The film doesn’t go too  much into the mythology of its disease, which is something I generally appreciate in horror film – too many movies try to over-explain their plot, to the advantage of no one. The women are all afflicted with a vampire-esque cannibalistic disease, and stick together in small groups and share their fresh meat in order to survive. I loved how the film portrays these small societies of women – killing and robbing to get along, helping one another and living in a nonhierarchical structure – even killing members of the “tribe” once their disease progresses too far.


There is a subplot involving an older man who is obsessed with finding these cannibals, one young woman in particular, but it’s thankfully  just used as a sidebar in order to give the film a semblance of narrative structure. With a bit more adventurous cinematography and different choices (soundtrack, for sure), Dead Creatures could have been a remarkable feminist-horror-film-as-parable; instead, it’s not a bad choice for your Shocktober viewing, but nothing extraordinarily memorable.

SHOCKTOBER 2015: CORRUPTION (Robert Hartford-Davis, 1968)



Dana: This year’s Shocktober festivities began with a bang with Robert Hartford-Davis’ Corruption, starring Peter Cushing as a distinguished surgeon whose model fianceé has a nasty accident involving her face and a flood lamp. Overcome with grief, he devotes his life to finding a cure for her scarred face, which leads him down a path of murder and, well, corruption.

Darren: A surgeon who must operate upon the dead (and, ultimately, the living) is certainly well in the wheelhouse of Cushing, who took more than a few turns playing Dr. Victor Frankenstein, but all Gothic trappings are switched for mod-a-go-go London and tasteful cutaways are switched for startlingly brutal murder scenes. Meanwhile, complications grow ever more difficult to avoid — Cushing’s fiance’ (Sue Lloyd, probably best known from The Ipcress File) develops a Lady Macbethesque need for any and all to die in order to keep her power, an attempt at bringing a young hitchhiker back to the house leads to home invasion and ghastly discoveries, and all the while Cushing’s future brother-in-law keeps giving him the razz about ethics and decency.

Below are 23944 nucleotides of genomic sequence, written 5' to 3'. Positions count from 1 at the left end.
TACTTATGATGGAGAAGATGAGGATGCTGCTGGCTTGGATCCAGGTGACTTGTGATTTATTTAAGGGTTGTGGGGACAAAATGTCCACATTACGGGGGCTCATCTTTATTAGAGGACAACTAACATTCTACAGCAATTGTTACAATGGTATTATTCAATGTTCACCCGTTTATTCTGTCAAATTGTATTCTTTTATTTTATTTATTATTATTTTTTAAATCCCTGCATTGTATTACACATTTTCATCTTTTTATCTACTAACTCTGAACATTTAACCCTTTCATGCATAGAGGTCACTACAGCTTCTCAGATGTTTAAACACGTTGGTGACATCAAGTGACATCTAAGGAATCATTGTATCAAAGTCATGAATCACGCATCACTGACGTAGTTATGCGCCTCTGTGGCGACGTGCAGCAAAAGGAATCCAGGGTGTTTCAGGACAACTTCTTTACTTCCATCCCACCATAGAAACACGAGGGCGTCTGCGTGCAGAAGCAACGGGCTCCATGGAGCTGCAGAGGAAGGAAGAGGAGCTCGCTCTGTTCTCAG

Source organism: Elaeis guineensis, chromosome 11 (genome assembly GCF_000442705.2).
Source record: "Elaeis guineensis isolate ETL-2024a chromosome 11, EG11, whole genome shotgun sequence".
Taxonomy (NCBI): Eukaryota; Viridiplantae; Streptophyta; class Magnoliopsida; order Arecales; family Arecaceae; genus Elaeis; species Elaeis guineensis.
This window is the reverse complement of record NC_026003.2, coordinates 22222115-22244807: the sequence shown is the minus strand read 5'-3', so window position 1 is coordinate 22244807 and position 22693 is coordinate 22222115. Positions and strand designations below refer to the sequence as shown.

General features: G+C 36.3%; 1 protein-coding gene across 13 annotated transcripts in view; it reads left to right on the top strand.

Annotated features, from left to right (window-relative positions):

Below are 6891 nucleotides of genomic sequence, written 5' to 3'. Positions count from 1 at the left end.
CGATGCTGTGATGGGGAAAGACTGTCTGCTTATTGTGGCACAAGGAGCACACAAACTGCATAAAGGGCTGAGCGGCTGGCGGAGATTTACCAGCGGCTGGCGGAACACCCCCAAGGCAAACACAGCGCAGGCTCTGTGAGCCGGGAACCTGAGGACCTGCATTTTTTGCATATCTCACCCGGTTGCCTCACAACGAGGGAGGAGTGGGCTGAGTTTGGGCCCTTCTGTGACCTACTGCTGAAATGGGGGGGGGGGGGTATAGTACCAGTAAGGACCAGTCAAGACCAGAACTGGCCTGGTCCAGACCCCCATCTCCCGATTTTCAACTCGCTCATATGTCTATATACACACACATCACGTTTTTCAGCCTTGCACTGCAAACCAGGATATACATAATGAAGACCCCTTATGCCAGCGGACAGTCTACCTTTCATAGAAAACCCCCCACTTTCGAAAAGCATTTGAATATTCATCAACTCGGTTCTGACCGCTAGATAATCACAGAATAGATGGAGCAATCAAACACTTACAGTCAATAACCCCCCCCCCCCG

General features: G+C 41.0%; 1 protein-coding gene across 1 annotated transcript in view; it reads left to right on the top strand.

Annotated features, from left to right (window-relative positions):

Dana: It might not seem like a stretch for Cushing, a man whose name is synonymous with mid-century British horror, but this is quite a different film for the actor best known as Van Helsing – he’s the (reluctant) villain of the film, using corpses to find the parts he needs, until he realizes live victims will do better. He’s a wild-eyed, wild-haired madman who kills prostitutes and train passengers with bloody brutality.


Darren: What Corruption does well is continue building the pitch, adding pressure to Cushing’s ever-increasing series of problems: throughout the film, he seems like a man in a world he doesn’t understand and for which he is entirely unequipped — he’s belittled by the fashionable, the strong, those without any morality whatsoever, so that by the time we get to the finale (I won’t spoil it, but it’s nuts) it seems the only way such a film could end.

Dana: Sue Lloyd is great as the burned woman who eggs her husband on more and more to help her regain her lost beauty. There’s one particularly great scene in which Lyon, surrounded by mirrors reflecting her damaged face, smashes mirror upon mirror until they are as broken as she sees herself. As I said on TwitterCorruption is one part Hammer horror film, two parts HG Lewis execution, and, for some reason, one part Straw Dogs subplot. Not a bad way to start the month!